Posted on 5 June 2018
Dr Spikins talks to researchers at the University of York’s Management School; Theatre Film and Television; Language and Linguistics; and Social Policy and Social Work about a range of projects that have involved working with external partners to change the way whole communities, organisations or institutions think about particular issues.
Dr Spikins said: “I am interested in human evolution and how we have come to understand the world around us, and so it was fascinating for me to delve into very different projects around the University that do just that.
“From conservation and mental health, to managing large-scale events and recognising the key signatures of the human voice, all of these projects help us to make sense of who we are and how we react to the world around us.”
Episode one looks at a project led by Dr Debbie Maxwell, from the Department of Theatre, Film and Television (TFTV) who is using folktales about bees to investigate the power of storytelling in helping communities today, and particularly young people, in conserving this crucial insect and its environment.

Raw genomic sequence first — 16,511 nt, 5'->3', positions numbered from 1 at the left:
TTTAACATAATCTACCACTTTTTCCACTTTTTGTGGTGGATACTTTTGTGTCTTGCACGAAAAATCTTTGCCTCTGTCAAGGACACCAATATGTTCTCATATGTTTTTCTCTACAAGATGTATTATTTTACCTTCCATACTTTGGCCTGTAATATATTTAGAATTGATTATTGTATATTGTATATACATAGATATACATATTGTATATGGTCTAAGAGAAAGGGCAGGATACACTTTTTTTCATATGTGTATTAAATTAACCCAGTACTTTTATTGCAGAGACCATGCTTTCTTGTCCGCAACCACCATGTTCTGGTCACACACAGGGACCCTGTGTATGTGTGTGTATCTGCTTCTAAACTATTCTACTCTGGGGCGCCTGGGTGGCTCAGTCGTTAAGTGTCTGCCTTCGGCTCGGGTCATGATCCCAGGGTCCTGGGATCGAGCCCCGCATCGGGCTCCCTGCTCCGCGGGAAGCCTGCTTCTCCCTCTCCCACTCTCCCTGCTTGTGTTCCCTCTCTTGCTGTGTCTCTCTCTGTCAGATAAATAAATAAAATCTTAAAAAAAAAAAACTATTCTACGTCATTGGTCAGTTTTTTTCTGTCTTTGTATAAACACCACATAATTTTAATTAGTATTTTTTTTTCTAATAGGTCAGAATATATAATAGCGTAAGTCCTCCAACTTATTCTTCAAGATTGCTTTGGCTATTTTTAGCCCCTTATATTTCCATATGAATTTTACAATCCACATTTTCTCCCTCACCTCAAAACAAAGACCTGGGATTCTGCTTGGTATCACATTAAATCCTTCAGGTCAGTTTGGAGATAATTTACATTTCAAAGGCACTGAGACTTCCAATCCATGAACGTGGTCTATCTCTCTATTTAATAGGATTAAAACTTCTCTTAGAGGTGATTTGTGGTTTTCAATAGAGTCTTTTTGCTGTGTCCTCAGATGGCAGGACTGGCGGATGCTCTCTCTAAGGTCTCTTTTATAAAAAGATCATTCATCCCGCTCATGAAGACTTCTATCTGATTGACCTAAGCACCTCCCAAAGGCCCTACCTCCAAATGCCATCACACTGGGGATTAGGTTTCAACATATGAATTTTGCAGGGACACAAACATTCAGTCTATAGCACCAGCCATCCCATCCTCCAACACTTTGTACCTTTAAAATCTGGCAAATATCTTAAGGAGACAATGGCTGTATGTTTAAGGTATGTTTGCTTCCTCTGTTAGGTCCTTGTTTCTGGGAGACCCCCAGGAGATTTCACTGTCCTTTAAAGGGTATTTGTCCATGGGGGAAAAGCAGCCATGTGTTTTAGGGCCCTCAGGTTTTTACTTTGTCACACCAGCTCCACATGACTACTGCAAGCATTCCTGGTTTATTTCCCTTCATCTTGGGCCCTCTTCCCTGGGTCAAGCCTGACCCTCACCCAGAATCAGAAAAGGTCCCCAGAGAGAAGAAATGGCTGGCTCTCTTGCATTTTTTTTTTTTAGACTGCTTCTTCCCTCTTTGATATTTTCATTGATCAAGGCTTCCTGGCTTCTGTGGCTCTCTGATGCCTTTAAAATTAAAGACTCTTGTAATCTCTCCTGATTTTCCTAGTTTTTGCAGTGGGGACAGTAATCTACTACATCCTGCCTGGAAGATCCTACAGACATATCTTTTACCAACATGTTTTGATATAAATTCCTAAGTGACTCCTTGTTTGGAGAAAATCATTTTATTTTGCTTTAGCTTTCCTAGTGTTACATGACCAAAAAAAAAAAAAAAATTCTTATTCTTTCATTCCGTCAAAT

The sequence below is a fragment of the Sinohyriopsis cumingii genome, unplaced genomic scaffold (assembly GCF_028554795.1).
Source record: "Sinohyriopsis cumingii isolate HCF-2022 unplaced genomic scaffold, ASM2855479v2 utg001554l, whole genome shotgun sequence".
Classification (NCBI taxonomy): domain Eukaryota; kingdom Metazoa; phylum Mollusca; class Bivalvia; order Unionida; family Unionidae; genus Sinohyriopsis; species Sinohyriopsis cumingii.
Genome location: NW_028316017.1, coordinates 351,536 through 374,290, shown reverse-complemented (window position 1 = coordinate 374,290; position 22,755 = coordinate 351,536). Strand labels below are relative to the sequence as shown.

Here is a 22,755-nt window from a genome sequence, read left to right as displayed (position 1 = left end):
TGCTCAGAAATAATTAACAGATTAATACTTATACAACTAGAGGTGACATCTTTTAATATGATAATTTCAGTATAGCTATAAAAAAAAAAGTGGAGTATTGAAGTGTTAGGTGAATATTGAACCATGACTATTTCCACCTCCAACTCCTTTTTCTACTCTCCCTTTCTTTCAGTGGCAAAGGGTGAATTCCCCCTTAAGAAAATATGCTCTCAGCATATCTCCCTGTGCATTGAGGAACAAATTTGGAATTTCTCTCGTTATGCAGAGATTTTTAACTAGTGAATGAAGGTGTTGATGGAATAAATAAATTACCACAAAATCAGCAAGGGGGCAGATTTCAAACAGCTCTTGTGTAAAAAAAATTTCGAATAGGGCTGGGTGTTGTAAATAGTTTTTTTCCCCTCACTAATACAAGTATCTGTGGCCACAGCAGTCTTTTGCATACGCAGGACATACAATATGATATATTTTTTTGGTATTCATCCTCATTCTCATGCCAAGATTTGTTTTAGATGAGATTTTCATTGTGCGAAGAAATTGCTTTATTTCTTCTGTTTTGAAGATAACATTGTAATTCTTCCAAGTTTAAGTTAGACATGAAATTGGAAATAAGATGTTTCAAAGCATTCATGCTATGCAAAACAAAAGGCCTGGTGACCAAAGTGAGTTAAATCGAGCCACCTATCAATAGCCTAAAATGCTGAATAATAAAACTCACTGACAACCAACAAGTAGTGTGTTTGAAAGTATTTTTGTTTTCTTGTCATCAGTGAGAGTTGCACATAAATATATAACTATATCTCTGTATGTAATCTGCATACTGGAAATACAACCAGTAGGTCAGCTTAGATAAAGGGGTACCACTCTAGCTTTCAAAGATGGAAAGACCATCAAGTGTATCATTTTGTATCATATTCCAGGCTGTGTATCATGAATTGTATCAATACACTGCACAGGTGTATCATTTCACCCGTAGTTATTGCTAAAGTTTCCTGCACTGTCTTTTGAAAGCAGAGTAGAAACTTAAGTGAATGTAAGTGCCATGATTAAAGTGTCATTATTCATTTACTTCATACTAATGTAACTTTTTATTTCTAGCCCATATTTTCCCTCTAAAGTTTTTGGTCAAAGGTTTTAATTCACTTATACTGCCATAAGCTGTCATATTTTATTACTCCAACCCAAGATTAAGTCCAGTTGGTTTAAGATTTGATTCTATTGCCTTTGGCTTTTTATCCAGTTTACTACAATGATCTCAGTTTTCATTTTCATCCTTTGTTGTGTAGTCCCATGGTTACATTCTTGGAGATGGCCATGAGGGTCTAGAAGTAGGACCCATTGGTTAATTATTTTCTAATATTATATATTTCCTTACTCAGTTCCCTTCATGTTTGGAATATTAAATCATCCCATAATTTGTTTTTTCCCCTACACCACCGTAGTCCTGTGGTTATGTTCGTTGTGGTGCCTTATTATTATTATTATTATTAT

Dr Alex Gillett and Dr Kevin Tennent, from the University’s Management School, feature in episode two, which is linked to an event in the York Festival of Ideas with former chairman of the Football Association, Greg Dyke. Their research has demonstrated the value of big sporting events, specifically the World Cup; they question whether these events have more cultural benefit than economic.
Episode three, with Dr Vince Hughes and Professor Peter French from the University’s Department of Language and Linguistics, looks at voice recognition software and the challenges of using technology in criminal conviction cases.
Dr Nicola Moran, from the University’s Department of Social Policy and Social Work, and Inspector Bill Scott, North Yorkshire Police, discuss a £1 million collaborative project in episode four, which includes the development of a bespoke mental health awareness training package for the police and an investigation into its impact upon the police response to people with mental health problems.
The four-part series can be downloaded from any preferred podcast app from Tuesday, 5 June 2018.
The Story of Things is supported by the University of York’s Humanities Research Centre and Research Centre for Social Sciences, and produced by OverTone productions, in association with the York Festival of Ideas.